Originally created 05/05/02

Oil industry traverses the slippery slope of collusion



Sen. Carl Levin, D-Mich., suspects oil companies manipulate gasoline supplies to boost pump prices and, in turn, their profits.

And an entire nation says ... duh?

American consumers have been skeptical of the oil industry long before Sen. Levin's Governmental Affairs investigations subcommittee presented evidence this week that suggests Big Oil has plotted to keep prices high.

All signs point to an oligopoly - where a lack of meaningful competition provides no incentive to keep prices low - but there's never a smoking gun. And if something appears to be a smoking gun, there are enough people out there who say it's not.

That's why I'm willing to step out on a limb here and say consumers should not expect anything meaningful to come from this latest probe.

If Sen. Levin's hearings are anything like previous inquiries, such as the Federal Trade Commission's nonconclusive investigation into oil-industry collusion, the impact will be as transparent as fumes from a tailpipe.

The bulk of the evidence in this latest investigation has so far been internal documents from executives at companies such as BP, Shell and ChevronTexaco that discussed ways to cut supplies. Suggestions included exporting gas to Canada, influencing competitors to curtail production and crowding pipelines with products other than gas.

Other documents appeared to show the companies' taking delight at refinery interruptions and production cuts by OPEC.

Some of the oil execs who testified this week downplayed the importance of the memos as "brainstorming" exercises. Others said the documents were taken out of context and apologized for any "inference" of conspiracy they may have showed. Others simply denied having knowledge of circumstances surrounding the memos.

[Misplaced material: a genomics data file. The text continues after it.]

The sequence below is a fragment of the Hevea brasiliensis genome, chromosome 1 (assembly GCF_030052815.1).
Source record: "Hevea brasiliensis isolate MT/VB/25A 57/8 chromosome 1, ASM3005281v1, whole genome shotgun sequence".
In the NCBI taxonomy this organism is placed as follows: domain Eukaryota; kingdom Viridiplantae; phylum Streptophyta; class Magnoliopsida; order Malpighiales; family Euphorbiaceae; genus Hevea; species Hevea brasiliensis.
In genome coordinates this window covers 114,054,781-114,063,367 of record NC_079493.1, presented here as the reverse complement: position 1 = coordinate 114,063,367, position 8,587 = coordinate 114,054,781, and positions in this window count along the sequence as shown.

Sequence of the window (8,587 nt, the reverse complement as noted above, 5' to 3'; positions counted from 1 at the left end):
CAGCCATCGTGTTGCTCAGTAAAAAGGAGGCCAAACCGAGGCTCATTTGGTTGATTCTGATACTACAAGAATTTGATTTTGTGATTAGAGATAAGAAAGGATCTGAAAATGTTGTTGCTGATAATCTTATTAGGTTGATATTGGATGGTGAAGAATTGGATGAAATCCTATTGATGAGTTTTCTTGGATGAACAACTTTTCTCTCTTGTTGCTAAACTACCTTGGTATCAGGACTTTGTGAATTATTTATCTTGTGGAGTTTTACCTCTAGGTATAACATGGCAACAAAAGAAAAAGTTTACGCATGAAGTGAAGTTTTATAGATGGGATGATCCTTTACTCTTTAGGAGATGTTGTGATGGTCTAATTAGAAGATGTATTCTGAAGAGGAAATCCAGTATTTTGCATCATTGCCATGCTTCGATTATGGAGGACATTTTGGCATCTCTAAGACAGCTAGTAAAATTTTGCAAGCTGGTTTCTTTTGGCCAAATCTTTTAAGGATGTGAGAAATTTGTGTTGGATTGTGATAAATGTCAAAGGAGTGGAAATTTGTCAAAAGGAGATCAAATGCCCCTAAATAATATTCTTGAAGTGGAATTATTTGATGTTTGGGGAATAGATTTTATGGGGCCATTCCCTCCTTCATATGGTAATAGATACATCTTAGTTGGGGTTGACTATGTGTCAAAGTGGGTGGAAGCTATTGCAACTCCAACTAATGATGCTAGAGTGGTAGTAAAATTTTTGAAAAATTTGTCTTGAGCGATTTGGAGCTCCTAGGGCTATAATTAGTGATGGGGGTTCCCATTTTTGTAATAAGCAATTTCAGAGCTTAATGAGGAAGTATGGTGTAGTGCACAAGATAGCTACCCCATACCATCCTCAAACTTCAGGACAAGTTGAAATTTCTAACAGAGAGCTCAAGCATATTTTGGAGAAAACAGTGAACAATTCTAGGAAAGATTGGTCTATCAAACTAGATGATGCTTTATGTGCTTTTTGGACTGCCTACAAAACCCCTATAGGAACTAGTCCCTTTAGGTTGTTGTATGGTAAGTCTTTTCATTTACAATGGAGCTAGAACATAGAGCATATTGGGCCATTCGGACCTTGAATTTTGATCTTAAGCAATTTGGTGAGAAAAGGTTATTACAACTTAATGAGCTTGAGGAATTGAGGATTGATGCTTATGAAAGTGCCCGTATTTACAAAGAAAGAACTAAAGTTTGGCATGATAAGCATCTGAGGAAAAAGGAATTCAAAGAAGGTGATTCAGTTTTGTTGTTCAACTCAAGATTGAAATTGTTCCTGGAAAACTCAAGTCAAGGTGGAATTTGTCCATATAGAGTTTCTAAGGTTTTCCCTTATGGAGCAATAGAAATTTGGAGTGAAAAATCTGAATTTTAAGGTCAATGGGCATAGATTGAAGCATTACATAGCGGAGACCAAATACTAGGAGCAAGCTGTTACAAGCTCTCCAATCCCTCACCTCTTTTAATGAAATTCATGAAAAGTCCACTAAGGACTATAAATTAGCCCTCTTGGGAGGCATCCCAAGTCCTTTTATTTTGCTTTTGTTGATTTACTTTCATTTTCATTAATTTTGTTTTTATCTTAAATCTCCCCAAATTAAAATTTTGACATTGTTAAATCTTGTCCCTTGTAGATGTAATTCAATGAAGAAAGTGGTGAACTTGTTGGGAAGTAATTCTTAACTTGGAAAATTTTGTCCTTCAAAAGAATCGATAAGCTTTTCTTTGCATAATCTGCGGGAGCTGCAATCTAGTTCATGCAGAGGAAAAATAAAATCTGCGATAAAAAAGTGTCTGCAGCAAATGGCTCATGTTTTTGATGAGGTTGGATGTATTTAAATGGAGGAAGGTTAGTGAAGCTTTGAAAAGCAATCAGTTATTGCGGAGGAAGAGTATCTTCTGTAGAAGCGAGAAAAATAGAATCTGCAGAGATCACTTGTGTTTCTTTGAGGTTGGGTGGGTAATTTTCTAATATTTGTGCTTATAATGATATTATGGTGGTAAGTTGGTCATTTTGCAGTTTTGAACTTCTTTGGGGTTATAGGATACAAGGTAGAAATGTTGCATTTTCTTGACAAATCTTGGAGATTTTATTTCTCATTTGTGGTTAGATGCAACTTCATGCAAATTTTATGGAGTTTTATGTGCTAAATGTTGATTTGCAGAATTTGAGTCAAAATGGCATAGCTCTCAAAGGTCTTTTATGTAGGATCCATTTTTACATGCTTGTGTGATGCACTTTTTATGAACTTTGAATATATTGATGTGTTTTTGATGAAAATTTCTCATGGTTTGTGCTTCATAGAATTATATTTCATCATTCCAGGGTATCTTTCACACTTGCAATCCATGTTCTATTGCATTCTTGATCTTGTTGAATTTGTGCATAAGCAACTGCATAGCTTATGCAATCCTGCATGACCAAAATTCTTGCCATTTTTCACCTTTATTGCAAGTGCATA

But all suggested there's no monkey business going on.

"There has not been any conspiracy," David Reeves, president of North American Products at ChevronTexaco, said during the Senate hearings. "(Mergers) have increased competition ... created stronger companies better able to compete."

I don't buy that any more than I believe O.J. Simpson is innocent or that Lee Harvey Oswald acted alone. I'll bet most other people don't either.

But again, don't expect too much out of these hearings. Nothing will change.

Gas prices will go up, the oil companies will make an obscene amount of money, people will complain, the media will jump on the story and politicians will call for hearings.

When it seems things are about to come to a head, gas prices will go down, oil companies will make a slightly less-obscene amount of money, people will find other things to complain about (drivers with cell phones, junk mail, crabgrass, etc.), the media will find something else to jump on (fortunately there's always a sex scandal or people killing each other somewhere) and politicians will get back to the business of raising campaign contributions from the oil industry.

Reach Damon Cline at (706) 823-3486 or dcline@augustachronicle.com.